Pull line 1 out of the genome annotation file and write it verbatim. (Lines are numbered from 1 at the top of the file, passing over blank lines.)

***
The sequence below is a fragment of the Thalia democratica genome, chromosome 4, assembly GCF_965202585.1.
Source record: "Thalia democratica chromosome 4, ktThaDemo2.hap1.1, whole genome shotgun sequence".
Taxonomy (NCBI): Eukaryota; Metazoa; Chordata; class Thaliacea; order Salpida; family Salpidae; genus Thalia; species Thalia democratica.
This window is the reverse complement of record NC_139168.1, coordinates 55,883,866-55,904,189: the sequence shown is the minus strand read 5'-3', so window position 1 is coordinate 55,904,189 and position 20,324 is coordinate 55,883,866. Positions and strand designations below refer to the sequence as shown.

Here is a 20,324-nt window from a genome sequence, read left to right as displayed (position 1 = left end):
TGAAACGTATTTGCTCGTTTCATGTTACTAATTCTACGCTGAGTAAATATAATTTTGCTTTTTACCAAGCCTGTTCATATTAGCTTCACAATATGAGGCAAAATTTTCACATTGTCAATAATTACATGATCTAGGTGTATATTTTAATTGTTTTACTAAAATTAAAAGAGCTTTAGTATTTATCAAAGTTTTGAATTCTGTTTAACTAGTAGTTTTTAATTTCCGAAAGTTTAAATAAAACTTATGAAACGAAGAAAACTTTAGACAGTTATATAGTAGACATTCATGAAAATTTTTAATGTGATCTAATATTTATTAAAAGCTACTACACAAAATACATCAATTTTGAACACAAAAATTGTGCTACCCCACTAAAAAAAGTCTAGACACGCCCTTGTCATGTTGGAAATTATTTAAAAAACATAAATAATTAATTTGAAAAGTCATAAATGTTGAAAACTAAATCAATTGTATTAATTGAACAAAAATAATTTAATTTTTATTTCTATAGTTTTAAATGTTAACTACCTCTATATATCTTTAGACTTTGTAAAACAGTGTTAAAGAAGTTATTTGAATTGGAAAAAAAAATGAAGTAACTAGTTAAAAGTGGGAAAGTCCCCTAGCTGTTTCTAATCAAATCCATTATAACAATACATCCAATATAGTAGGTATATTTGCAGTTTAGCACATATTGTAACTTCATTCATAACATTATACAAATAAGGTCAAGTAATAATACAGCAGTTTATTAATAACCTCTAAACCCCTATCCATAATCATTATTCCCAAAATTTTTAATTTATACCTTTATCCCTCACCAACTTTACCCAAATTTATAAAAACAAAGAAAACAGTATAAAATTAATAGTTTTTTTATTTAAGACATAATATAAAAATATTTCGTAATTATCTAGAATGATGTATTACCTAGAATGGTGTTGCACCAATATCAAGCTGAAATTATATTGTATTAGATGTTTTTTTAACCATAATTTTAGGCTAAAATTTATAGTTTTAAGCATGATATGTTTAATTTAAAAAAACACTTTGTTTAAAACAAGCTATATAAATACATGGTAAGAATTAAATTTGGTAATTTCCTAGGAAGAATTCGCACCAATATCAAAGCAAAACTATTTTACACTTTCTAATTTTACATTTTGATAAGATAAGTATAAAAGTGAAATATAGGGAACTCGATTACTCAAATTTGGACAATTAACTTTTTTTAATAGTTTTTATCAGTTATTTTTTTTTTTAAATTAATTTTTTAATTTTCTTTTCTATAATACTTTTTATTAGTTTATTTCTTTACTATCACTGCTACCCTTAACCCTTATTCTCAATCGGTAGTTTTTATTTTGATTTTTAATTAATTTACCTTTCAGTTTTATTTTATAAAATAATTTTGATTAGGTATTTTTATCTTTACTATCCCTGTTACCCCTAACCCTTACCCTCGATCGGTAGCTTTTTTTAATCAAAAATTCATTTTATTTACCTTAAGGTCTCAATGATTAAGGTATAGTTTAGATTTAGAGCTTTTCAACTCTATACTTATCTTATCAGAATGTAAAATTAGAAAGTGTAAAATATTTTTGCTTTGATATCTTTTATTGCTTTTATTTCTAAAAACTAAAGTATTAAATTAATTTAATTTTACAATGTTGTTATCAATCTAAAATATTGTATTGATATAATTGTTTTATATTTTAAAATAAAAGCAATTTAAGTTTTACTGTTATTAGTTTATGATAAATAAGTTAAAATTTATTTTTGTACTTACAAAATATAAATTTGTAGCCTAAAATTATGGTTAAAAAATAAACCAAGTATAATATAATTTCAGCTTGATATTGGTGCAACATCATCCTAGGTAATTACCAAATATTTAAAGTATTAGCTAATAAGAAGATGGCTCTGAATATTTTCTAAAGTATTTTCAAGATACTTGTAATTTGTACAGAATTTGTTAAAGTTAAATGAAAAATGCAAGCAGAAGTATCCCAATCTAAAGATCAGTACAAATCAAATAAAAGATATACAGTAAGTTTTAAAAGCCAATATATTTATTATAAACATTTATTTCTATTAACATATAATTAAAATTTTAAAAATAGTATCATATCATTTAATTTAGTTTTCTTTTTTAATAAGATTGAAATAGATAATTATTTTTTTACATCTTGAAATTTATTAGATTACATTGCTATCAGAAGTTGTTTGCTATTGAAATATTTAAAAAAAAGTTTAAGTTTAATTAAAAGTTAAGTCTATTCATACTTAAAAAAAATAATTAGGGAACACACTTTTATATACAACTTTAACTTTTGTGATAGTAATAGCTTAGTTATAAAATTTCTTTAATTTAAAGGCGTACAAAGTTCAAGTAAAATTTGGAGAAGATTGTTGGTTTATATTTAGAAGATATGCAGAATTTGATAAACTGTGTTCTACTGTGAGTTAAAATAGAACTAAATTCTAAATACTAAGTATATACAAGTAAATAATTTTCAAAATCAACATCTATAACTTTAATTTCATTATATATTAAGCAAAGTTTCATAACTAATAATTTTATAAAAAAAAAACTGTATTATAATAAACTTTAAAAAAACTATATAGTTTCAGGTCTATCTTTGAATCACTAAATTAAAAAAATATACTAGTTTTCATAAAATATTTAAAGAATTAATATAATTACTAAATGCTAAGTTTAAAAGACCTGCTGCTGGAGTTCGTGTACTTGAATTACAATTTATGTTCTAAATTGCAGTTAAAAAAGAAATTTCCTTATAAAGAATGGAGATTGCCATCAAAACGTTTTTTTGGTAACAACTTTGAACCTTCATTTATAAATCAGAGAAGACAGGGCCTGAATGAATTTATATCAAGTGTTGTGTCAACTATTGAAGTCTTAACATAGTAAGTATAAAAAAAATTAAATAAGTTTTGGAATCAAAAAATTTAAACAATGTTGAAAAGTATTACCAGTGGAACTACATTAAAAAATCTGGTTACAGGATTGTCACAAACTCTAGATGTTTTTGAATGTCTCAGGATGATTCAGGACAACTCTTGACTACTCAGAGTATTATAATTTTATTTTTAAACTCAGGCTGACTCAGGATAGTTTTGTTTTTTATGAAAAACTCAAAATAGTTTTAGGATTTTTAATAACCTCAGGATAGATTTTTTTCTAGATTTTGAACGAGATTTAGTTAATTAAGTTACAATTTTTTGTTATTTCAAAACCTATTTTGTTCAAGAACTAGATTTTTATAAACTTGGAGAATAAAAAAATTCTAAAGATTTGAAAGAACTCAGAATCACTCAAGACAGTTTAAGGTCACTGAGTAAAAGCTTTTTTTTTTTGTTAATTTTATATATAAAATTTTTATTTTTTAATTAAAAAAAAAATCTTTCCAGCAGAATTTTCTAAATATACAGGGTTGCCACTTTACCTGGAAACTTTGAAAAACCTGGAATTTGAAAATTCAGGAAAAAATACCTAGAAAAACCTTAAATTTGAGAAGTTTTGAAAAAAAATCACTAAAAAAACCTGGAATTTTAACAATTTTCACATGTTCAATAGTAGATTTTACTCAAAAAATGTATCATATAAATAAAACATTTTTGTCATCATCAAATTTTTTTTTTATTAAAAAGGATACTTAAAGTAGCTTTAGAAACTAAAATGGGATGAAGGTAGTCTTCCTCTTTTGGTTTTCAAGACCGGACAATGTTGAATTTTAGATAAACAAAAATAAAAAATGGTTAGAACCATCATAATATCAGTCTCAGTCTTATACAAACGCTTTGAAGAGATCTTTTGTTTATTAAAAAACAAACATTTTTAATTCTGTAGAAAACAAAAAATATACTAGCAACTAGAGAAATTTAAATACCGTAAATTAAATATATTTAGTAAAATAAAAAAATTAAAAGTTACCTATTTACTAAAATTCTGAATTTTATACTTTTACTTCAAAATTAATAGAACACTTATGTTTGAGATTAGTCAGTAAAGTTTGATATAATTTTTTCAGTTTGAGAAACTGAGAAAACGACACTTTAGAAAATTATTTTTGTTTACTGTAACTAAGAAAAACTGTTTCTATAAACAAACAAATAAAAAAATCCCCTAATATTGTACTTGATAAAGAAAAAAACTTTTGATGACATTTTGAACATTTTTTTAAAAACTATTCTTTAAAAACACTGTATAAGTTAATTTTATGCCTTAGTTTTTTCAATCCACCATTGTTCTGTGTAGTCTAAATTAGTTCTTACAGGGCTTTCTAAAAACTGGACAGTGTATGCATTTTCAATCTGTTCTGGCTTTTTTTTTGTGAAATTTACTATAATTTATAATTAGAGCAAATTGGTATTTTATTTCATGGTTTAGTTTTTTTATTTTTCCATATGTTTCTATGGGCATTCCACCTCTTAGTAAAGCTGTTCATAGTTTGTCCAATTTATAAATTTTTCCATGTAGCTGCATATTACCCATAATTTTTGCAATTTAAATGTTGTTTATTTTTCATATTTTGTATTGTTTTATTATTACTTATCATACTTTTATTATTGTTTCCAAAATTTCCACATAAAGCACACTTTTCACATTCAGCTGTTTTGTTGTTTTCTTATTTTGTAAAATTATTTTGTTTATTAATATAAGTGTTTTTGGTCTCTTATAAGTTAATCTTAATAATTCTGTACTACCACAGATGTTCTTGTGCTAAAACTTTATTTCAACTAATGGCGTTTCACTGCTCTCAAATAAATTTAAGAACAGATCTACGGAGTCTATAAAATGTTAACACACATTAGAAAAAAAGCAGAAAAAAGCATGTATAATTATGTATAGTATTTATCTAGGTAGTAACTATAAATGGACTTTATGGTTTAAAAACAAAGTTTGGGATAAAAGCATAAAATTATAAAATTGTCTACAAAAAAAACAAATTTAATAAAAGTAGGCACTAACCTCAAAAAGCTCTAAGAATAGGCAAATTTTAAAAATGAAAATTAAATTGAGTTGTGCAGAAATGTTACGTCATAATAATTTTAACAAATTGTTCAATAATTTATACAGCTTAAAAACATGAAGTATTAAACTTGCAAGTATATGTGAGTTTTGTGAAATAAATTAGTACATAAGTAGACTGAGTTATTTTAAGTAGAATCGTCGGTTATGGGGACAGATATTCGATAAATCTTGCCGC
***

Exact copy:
The sequence below is a fragment of the Thalia democratica genome, chromosome 4, assembly GCF_965202585.1.